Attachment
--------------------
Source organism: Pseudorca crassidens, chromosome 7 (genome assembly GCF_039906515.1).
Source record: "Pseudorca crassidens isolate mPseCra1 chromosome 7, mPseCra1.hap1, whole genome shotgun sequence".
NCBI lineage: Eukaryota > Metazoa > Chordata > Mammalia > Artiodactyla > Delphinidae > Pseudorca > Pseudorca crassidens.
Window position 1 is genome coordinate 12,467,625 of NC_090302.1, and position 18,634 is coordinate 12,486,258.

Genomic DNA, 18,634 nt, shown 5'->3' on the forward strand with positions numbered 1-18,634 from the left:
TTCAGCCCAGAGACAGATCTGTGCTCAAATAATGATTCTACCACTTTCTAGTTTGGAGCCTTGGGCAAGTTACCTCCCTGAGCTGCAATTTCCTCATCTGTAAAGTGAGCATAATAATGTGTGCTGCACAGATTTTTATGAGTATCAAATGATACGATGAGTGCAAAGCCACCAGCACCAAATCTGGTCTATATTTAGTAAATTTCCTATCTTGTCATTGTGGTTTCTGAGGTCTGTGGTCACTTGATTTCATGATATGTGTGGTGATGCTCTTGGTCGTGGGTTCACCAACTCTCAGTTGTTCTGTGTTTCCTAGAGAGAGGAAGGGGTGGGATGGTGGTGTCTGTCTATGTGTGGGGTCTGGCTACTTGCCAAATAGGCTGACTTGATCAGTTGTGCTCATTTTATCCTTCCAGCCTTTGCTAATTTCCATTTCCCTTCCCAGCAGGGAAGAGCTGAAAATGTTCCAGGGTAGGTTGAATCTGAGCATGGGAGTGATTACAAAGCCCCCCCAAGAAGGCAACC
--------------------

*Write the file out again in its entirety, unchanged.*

Source organism: Pseudorca crassidens, chromosome 7 (genome assembly GCF_039906515.1).
Source record: "Pseudorca crassidens isolate mPseCra1 chromosome 7, mPseCra1.hap1, whole genome shotgun sequence".
NCBI lineage: Eukaryota > Metazoa > Chordata > Mammalia > Artiodactyla > Delphinidae > Pseudorca > Pseudorca crassidens.
Window position 1 is genome coordinate 12,467,625 of NC_090302.1, and position 18,634 is coordinate 12,486,258.

Genomic DNA, 18,634 nt, shown 5'->3' on the forward strand with positions numbered 1-18,634 from the left:
TTCAGCCCAGAGACAGATCTGTGCTCAAATAATGATTCTACCACTTTCTAGTTTGGAGCCTTGGGCAAGTTACCTCCCTGAGCTGCAATTTCCTCATCTGTAAAGTGAGCATAATAATGTGTGCTGCACAGATTTTTATGAGTATCAAATGATACGATGAGTGCAAAGCCACCAGCACCAAATCTGGTCTATATTTAGTAAATTTCCTATCTTGTCATTGTGGTTTCTGAGGTCTGTGGTCACTTGATTTCATGATATGTGTGGTGATGCTCTTGGTCGTGGGTTCACCAACTCTCAGTTGTTCTGTGTTTCCTAGAGAGAGGAAGGGGTGGGATGGTGGTGTCTGTCTATGTGTGGGGTCTGGCTACTTGCCAAATAGGCTGACTTGATCAGTTGTGCTCATTTTATCCTTCCAGCCTTTGCTAATTTCCATTTCCCTTCCCAGCAGGGAAGAGCTGAAAATGTTCCAGGGTAGGTTGAATCTGAGCATGGGAGTGATTACAAAGCCCCCCCAAGAAGGCAACC